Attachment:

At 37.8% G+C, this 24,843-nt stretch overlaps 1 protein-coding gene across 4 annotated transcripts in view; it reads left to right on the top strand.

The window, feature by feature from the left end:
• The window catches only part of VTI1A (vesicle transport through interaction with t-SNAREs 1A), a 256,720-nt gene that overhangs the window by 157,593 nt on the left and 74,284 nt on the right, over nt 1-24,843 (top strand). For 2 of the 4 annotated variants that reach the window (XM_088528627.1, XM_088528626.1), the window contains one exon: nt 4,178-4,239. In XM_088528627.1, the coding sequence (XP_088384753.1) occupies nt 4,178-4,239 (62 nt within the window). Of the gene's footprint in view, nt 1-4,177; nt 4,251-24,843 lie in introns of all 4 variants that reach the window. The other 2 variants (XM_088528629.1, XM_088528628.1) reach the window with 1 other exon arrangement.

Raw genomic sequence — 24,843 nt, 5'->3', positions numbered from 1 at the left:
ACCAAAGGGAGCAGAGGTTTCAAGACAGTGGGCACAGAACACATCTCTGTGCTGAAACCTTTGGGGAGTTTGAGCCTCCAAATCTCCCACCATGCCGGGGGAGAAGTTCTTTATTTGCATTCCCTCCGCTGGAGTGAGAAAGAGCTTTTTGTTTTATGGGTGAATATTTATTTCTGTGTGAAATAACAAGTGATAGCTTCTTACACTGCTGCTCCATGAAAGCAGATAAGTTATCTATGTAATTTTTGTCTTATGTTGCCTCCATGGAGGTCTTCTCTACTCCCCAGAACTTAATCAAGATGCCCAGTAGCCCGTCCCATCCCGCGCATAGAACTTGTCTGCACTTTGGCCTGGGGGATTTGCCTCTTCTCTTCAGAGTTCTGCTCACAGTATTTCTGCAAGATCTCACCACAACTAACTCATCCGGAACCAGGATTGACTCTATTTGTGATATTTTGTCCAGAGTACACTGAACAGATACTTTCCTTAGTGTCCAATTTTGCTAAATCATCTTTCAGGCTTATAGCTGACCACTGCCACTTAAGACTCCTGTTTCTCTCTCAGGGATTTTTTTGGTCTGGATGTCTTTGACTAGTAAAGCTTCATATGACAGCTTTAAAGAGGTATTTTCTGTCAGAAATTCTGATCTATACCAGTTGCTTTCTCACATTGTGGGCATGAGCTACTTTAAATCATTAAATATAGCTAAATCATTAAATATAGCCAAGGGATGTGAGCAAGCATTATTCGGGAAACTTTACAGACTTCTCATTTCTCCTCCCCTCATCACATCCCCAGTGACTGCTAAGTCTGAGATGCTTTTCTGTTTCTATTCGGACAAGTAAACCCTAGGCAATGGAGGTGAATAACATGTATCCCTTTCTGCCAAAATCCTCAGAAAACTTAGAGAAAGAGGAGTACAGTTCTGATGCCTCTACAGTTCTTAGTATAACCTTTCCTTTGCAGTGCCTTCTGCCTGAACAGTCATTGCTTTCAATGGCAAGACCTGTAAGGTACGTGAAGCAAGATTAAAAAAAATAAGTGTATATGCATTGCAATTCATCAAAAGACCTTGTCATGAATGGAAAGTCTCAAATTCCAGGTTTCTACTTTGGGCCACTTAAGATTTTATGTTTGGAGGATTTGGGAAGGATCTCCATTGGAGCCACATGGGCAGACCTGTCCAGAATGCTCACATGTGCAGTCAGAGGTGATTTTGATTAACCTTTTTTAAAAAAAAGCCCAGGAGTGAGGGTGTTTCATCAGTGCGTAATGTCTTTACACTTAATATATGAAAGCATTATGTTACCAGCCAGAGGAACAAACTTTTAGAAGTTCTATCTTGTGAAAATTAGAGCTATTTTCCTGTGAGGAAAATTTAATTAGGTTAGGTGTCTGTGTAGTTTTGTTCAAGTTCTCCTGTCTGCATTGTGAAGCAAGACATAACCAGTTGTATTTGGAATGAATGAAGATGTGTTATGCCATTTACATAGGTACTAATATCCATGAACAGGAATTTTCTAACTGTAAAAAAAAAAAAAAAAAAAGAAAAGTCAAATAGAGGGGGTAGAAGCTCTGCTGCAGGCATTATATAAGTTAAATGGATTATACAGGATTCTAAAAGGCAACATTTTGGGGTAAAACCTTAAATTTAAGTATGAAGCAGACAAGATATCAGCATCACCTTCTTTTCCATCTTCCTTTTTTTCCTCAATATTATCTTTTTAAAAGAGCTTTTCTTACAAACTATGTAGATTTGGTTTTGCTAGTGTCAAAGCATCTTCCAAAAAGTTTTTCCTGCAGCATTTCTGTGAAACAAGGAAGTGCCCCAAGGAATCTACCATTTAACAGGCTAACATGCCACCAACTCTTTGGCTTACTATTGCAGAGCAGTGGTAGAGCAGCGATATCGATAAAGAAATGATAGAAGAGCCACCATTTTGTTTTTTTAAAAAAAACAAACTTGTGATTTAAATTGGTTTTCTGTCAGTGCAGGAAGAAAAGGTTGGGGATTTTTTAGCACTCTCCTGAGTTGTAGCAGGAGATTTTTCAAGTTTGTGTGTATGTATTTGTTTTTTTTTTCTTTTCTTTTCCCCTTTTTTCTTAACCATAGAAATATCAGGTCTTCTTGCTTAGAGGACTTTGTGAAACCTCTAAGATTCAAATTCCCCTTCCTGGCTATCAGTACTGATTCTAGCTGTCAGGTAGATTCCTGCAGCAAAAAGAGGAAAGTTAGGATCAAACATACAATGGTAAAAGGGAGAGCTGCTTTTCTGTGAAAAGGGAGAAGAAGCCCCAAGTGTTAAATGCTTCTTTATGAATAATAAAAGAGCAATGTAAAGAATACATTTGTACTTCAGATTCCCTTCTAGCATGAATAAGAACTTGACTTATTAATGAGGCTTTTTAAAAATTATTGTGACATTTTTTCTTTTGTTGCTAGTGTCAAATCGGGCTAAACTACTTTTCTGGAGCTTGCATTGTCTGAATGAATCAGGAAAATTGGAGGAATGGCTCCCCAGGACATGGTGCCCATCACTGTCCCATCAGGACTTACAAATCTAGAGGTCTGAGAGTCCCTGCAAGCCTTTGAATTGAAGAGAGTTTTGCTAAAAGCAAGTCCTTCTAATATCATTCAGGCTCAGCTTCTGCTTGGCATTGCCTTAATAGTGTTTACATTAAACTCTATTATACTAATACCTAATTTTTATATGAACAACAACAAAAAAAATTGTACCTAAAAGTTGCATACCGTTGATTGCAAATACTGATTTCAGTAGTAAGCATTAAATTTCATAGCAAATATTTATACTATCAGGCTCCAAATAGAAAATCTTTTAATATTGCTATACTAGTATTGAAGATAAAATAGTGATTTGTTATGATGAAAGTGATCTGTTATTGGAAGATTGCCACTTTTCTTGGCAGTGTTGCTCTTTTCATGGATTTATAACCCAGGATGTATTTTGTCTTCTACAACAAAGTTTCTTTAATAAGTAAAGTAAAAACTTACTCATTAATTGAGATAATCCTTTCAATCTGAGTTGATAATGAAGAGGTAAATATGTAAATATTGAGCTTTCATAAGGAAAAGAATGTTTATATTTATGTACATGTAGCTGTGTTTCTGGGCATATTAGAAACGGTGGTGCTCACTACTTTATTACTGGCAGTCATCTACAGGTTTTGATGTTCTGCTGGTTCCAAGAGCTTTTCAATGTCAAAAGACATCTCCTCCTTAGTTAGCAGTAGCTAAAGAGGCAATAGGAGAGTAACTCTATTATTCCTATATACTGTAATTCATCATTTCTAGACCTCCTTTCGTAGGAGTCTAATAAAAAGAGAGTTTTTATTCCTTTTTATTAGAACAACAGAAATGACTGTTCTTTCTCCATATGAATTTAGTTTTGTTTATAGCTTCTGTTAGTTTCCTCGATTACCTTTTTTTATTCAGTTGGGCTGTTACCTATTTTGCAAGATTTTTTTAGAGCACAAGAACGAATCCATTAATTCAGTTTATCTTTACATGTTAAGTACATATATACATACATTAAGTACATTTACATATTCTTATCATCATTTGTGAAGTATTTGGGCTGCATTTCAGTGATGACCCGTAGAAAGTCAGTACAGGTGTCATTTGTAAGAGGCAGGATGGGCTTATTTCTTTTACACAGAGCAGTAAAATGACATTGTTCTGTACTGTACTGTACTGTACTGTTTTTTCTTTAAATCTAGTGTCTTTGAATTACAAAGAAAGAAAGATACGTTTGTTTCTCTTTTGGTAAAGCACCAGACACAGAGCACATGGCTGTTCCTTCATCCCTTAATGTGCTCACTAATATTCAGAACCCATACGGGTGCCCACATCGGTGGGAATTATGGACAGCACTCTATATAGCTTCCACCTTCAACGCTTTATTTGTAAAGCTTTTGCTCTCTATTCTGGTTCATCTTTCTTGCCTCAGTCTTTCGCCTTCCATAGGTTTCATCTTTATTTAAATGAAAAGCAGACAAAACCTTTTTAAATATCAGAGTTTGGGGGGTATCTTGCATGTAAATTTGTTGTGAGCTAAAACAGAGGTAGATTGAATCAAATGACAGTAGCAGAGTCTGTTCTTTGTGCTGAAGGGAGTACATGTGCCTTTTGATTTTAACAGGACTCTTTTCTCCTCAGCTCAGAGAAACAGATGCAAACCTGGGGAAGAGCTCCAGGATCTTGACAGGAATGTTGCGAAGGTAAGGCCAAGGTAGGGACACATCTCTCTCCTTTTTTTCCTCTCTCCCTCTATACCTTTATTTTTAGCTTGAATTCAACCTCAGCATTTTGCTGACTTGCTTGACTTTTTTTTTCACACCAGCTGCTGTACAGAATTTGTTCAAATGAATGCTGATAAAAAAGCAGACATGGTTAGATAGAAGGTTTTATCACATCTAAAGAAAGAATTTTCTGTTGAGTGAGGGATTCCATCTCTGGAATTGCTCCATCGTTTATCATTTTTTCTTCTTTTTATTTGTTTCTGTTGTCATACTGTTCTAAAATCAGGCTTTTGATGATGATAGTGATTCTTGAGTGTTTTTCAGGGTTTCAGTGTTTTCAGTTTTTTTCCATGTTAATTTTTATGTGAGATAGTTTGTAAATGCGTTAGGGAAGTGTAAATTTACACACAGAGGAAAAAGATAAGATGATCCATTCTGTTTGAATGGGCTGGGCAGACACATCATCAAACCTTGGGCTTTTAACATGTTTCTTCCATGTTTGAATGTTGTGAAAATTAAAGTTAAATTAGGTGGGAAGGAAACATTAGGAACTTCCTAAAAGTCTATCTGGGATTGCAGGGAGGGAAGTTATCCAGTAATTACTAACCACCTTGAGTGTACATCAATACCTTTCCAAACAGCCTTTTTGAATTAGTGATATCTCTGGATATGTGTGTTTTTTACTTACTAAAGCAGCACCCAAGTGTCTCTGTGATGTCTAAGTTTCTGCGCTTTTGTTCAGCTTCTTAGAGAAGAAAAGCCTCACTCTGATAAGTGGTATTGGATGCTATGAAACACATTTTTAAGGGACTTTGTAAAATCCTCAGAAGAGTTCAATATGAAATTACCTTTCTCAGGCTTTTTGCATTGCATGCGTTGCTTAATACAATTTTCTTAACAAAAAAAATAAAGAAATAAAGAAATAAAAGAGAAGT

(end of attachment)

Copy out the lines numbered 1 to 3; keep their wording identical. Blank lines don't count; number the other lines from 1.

At 37.8% G+C, this 24,843-nt stretch overlaps 1 protein-coding gene across 4 annotated transcripts in view; it reads left to right on the top strand.

The window, feature by feature from the left end:
• The window catches only part of VTI1A (vesicle transport through interaction with t-SNAREs 1A), a 256,720-nt gene that overhangs the window by 157,593 nt on the left and 74,284 nt on the right, over nt 1-24,843 (top strand). For 2 of the 4 annotated variants that reach the window (XM_088528627.1, XM_088528626.1), the window contains one exon: nt 4,178-4,239. In XM_088528627.1, the coding sequence (XP_088384753.1) occupies nt 4,178-4,239 (62 nt within the window). Of the gene's footprint in view, nt 1-4,177; nt 4,251-24,843 lie in introns of all 4 variants that reach the window. The other 2 variants (XM_088528629.1, XM_088528628.1) reach the window with 1 other exon arrangement.